Everything is ready: cradle or cot, changing table, playpen and pram. But how are you going to do it? There is really no right or wrong, as long as your baby is nice and warm.
Everything is ready: cradle or cot, changing table, playpen and pram. But how are you going to do it? There is really no right or wrong, as long as your baby is nice and warm. That can also just be on your chest or in the arms of your partner. In the beginning, a baby can have difficulties sleeping in their cradle or cot, especially during nighttime. It is recommended to practice sleeping in the cradle or cot during daytime, so your baby can get used to it. For you is laying in your bed during the first couple of days very much recommended as well! Even though you may still be hyper with emotions and adrenaline when you just come home with your baby it is good to give your body a lot of rest. You and the baby need rest to recover from childbirth.
After birth, all babies receive an umbilical clamp. This is to ensure that the remainder of the umbilical cord falls off. The umbilical stump, part of the neavel cord, dries out after a few days. It becomes increasingly harder and black in color and eventually it falls off by itself. The umbilical tube dries fastest when air is added. You can simply wash the stump with water. After that, dry it gently, making sure the diaper doesn't cover the belly button. Some babies have a piece of repair tissue behind. At the clinic they can mark this with silver nitrate so that it disappears. Babies can also suffer from a bleeding navel at first, but that is not harmful. If the wound remains open for too long, the clinic will refer you to the doctor.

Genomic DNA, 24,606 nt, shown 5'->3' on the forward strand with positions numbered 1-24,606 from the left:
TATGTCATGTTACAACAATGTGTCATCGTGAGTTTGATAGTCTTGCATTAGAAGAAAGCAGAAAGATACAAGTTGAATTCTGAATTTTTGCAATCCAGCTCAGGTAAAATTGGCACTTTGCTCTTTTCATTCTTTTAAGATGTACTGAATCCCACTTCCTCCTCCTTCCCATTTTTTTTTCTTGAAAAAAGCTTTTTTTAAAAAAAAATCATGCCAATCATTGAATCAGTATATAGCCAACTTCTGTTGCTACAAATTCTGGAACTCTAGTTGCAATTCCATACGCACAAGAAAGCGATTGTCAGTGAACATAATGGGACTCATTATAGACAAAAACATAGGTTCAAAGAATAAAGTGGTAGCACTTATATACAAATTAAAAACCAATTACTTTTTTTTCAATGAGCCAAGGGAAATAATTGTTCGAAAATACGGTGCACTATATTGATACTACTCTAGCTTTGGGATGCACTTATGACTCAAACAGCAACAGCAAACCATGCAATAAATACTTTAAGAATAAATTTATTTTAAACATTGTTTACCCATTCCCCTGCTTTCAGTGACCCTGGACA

Half of all newborn babies will see a little yellow in the first week after birth. This is because the liver is not fully ripe yet. Babies with jaundice often first see yellow on the face, then discolor also the abdomen, back and limbs. If it takes longer, the whites of the eyes can also turn yellow. They are often 'yellowest' between day three and day five after birth. After that, the yellowish color usually disappears on its own. Daylight is the best remedy. In breastfed babies jaundice can last a little longer, sometimes as long as a few weeks. This is also called breast milk jaundice. This is at its peak between the tenth and twentieth day after birth, but can also last for two to three months. As long as your child is drinking well, gaining enough weight, is alert and has enough diapers, nothing is wrong, you can continue breastfeeding and you will see that the jaundice will go away on its own.
*the use of the word “her” also refers to “him” in the text of the entire website. This choice is made for readability